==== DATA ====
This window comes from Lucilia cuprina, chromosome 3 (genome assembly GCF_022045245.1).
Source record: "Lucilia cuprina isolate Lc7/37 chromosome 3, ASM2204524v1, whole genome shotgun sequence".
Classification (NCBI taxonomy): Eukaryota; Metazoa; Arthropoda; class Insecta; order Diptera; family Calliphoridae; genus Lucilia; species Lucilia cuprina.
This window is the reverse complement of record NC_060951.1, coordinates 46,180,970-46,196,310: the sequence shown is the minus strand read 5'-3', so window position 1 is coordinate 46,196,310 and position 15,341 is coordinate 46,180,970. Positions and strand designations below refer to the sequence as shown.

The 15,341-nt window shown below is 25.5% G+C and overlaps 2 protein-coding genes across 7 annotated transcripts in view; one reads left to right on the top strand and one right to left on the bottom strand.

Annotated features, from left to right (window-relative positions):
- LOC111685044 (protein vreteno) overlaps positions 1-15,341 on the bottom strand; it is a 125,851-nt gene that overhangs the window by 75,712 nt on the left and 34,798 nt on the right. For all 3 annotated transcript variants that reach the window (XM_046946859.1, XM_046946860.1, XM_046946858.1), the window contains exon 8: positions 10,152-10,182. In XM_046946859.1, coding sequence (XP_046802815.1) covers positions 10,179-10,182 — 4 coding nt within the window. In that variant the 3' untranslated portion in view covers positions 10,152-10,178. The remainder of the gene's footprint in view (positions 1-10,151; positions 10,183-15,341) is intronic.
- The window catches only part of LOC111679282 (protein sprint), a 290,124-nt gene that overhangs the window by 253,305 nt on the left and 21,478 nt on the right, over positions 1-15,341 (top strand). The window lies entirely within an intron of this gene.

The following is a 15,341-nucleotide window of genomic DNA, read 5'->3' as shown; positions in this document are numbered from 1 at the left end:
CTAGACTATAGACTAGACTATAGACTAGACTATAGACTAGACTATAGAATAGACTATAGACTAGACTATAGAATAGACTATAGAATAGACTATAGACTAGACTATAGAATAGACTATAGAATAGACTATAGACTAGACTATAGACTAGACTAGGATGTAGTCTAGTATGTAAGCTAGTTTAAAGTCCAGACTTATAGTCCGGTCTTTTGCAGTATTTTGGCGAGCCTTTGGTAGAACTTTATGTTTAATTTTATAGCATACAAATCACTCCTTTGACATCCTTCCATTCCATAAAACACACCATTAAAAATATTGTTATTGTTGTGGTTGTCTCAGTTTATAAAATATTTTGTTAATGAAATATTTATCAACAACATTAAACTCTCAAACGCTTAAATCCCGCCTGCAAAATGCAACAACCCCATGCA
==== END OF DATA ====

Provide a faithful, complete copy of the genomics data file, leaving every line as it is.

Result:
This window comes from Lucilia cuprina, chromosome 3 (genome assembly GCF_022045245.1).
Source record: "Lucilia cuprina isolate Lc7/37 chromosome 3, ASM2204524v1, whole genome shotgun sequence".
Classification (NCBI taxonomy): Eukaryota; Metazoa; Arthropoda; class Insecta; order Diptera; family Calliphoridae; genus Lucilia; species Lucilia cuprina.
This window is the reverse complement of record NC_060951.1, coordinates 46,180,970-46,196,310: the sequence shown is the minus strand read 5'-3', so window position 1 is coordinate 46,196,310 and position 15,341 is coordinate 46,180,970. Positions and strand designations below refer to the sequence as shown.

The 15,341-nt window shown below is 25.5% G+C and overlaps 2 protein-coding genes across 7 annotated transcripts in view; one reads left to right on the top strand and one right to left on the bottom strand.

Annotated features, from left to right (window-relative positions):
- LOC111685044 (protein vreteno) overlaps positions 1-15,341 on the bottom strand; it is a 125,851-nt gene that overhangs the window by 75,712 nt on the left and 34,798 nt on the right. For all 3 annotated transcript variants that reach the window (XM_046946859.1, XM_046946860.1, XM_046946858.1), the window contains exon 8: positions 10,152-10,182. In XM_046946859.1, coding sequence (XP_046802815.1) covers positions 10,179-10,182 — 4 coding nt within the window. In that variant the 3' untranslated portion in view covers positions 10,152-10,178. The remainder of the gene's footprint in view (positions 1-10,151; positions 10,183-15,341) is intronic.
- The window catches only part of LOC111679282 (protein sprint), a 290,124-nt gene that overhangs the window by 253,305 nt on the left and 21,478 nt on the right, over positions 1-15,341 (top strand). The window lies entirely within an intron of this gene.

The following is a 15,341-nucleotide window of genomic DNA, read 5'->3' as shown; positions in this document are numbered from 1 at the left end:
CTAGACTATAGACTAGACTATAGACTAGACTATAGACTAGACTATAGAATAGACTATAGACTAGACTATAGAATAGACTATAGAATAGACTATAGACTAGACTATAGAATAGACTATAGAATAGACTATAGACTAGACTATAGACTAGACTAGGATGTAGTCTAGTATGTAAGCTAGTTTAAAGTCCAGACTTATAGTCCGGTCTTTTGCAGTATTTTGGCGAGCCTTTGGTAGAACTTTATGTTTAATTTTATAGCATACAAATCACTCCTTTGACATCCTTCCATTCCATAAAACACACCATTAAAAATATTGTTATTGTTGTGGTTGTCTCAGTTTATAAAATATTTTGTTAATGAAATATTTATCAACAACATTAAACTCTCAAACGCTTAAATCCCGCCTGCAAAATGCAACAACCCCATGCA